Halifax: Annual growth slows, but house prices up on last year

Posted on Monday, April 8, 2024


UK house prices grew in March on a quarterly basis, by 2.0%, with annual growth slowing to 0.3%, from 1.6% in February.

Compared to last month, the price of a UK property fell -.0% or £2,908 in cash terms, with the average property now costing £288,430.

Commenting on the latest figures Halifax Mortgages director Kim Kinnaird said: “That a monthly fall should occur following five consecutive months of growth is not entirely unexpected particularly in view of the reset the market has been going through since interest rates began to rise sharply in 2022. Despite this house prices have shown surprising resilience in the face of significantly higher borrowing costs”.

Kinnaird said affordability constraints continued to be a challenge for prospective buyers, while existing  homeowners on cheaper fixed-term deals were yet to feel the full effect of higher interest rates.

“This  means the housing market is still to fully adjust, with sellers likely to be pricing their properties accordingly.”

She added: “Financial markets have also become less optimistic about the degree and timing of Base Rate cuts, as core inflation proves stickier than generally expected. This has stalled the decline in mortgage rates that had helped to drive market activity around the turn of the year.

“The broader picture is that house prices are up year-on-year, reflecting the opposing forces of an easing cost of living squeeze – now that pay growth is outpacing general inflation – and relatively high interest rates. Taking a slightly longer-term view, prices haven’t changed much over the past couple of years, moving in a narrow range since the spring of 2022, and are still almost £50,000 above pre-pandemic levels.”

Lomond chief executive Ed Phillips, commented: “We certainly don’t want to run before we can walk, however, the consistently positive house price performance seen since the start of the year certainly suggests that the market is heading in the right direction.”

He added: “While it’s likely to be a more measured year compared to the explosive rates of house price growth seen during the pandemic boom, property values remain close to record highs and there’s no sight of the market collapse that was so widely predicted last year. In this respect, it’s never been a better time to sell.”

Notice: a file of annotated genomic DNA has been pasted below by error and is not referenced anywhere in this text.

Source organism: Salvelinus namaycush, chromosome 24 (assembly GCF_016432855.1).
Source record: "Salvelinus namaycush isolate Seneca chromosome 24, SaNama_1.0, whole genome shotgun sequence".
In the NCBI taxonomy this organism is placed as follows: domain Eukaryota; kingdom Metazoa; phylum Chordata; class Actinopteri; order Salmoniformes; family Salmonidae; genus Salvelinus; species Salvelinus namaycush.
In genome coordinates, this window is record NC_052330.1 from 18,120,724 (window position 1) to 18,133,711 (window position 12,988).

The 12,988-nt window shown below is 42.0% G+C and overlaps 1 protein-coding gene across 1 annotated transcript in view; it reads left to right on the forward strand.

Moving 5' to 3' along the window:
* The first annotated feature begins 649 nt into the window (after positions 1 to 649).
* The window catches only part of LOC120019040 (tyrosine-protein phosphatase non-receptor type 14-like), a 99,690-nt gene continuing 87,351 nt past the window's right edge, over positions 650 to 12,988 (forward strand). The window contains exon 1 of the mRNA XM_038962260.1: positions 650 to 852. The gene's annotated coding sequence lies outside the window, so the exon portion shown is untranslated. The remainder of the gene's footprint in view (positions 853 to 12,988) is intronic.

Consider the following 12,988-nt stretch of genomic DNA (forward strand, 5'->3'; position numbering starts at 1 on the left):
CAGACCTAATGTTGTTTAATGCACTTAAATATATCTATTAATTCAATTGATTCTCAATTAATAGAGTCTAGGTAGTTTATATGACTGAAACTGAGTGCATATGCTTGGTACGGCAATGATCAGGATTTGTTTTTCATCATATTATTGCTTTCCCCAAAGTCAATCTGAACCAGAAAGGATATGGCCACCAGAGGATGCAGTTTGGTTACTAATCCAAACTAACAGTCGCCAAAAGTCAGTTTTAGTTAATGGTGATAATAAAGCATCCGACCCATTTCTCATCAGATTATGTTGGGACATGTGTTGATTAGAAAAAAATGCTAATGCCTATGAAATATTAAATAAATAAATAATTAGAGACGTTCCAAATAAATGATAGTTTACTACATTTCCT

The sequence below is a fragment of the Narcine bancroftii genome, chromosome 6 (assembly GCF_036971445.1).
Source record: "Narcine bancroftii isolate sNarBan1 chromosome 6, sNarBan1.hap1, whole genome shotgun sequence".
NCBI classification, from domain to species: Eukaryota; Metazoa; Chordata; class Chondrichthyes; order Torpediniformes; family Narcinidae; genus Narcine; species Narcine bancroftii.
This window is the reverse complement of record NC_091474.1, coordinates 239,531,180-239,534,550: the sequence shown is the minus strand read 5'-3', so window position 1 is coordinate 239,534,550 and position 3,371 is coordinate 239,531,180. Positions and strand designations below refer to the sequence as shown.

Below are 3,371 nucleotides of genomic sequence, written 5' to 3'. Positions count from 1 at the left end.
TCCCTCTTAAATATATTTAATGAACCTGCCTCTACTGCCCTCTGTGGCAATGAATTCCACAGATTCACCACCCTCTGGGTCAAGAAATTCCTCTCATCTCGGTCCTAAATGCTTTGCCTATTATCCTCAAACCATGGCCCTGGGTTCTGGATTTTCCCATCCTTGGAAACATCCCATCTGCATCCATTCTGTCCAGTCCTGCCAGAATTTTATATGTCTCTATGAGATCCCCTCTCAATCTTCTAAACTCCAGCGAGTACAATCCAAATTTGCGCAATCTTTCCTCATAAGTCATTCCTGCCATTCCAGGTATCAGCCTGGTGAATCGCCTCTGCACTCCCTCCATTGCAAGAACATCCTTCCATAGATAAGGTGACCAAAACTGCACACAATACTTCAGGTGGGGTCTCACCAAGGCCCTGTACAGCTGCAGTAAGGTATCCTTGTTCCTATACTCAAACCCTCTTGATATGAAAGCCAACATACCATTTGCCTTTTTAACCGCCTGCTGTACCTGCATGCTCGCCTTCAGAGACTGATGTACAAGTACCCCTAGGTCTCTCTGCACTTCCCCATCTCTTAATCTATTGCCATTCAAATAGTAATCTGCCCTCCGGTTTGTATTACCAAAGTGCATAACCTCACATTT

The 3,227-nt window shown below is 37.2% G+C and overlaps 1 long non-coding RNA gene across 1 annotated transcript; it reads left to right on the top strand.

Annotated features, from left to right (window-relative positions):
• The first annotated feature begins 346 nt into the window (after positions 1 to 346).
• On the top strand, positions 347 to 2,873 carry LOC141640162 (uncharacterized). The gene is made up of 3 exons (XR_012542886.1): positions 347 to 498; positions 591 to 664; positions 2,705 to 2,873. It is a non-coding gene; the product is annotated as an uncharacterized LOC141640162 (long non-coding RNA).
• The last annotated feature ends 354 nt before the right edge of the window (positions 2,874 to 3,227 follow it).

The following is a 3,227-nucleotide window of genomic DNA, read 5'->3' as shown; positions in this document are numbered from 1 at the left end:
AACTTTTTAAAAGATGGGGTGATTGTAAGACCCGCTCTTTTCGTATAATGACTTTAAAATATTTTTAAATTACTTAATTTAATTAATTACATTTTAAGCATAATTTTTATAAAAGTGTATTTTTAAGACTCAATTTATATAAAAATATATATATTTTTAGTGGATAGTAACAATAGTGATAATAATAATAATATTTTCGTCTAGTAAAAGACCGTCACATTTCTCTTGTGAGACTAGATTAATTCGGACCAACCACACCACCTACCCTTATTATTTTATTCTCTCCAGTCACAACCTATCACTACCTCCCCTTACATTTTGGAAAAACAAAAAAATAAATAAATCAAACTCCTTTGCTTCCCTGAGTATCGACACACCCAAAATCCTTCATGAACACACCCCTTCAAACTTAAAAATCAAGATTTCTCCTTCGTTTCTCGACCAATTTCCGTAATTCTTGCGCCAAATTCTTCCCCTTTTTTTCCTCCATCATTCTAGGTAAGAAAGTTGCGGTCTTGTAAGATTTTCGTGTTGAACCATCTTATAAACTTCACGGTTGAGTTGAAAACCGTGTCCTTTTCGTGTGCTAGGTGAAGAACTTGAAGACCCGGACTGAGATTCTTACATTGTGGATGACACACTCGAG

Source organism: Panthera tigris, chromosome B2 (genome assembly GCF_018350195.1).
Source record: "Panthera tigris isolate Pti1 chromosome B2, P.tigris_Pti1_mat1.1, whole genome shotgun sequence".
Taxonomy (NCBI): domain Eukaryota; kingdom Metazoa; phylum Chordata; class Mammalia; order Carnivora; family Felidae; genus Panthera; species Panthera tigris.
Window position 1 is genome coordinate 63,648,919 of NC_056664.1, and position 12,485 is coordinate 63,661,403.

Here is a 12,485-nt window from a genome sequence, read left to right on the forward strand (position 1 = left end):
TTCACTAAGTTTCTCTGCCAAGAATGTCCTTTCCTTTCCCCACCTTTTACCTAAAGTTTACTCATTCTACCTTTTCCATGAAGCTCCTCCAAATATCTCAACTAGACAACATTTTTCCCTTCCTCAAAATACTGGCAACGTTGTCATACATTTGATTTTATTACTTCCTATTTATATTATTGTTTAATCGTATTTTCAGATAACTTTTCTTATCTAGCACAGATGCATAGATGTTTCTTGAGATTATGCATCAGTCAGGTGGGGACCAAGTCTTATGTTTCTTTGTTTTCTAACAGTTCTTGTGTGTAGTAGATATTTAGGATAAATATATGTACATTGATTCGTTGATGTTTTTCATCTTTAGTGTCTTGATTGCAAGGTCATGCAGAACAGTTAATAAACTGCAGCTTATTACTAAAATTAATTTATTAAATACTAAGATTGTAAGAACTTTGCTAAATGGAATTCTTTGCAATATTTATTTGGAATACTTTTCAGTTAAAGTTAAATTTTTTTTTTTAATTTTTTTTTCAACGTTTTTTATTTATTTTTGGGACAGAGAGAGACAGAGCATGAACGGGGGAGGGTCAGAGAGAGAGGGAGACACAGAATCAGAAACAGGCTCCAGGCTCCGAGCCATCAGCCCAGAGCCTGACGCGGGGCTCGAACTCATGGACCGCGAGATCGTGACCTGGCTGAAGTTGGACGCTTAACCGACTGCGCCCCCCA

This positive sentiment is broadly shared by MT Finance director Tomer Aboody. “With a continued positive outlook, as buyers take advantage of lower and stable interest rates, we are continuing to see more transactions with demand high.

“With further potential lower inflation, and with rumours that interest rates might also reduce, we are likely to see an increase in demand as the year moves on.

Aboody added: “More encouragement is needed in order to provide more stock, and hopefully this could come in the shape of some stamp duty reform before a general election.”

ASK Partners chief executive said the HPI data indicated the property sector was showing signs of recovery and the outlook has considerably improved.

“Rent values have seen sustained growth, positioning real estate as reasonably valued in comparison to gilts and presenting growth potential. In the realm of commercial real estate, factors like physical condition, location, and age significantly influence a property’s value.”

He added: “Well-maintained properties boasting modern amenities tend to command higher prices, while neglected ones may struggle to attract tenants or investors. In the current market, the emphasis has shifted towards the importance of location and quality over the yield on debt or cost. We anticipate opportunistic acquisitions of prime properties in prime locations.”

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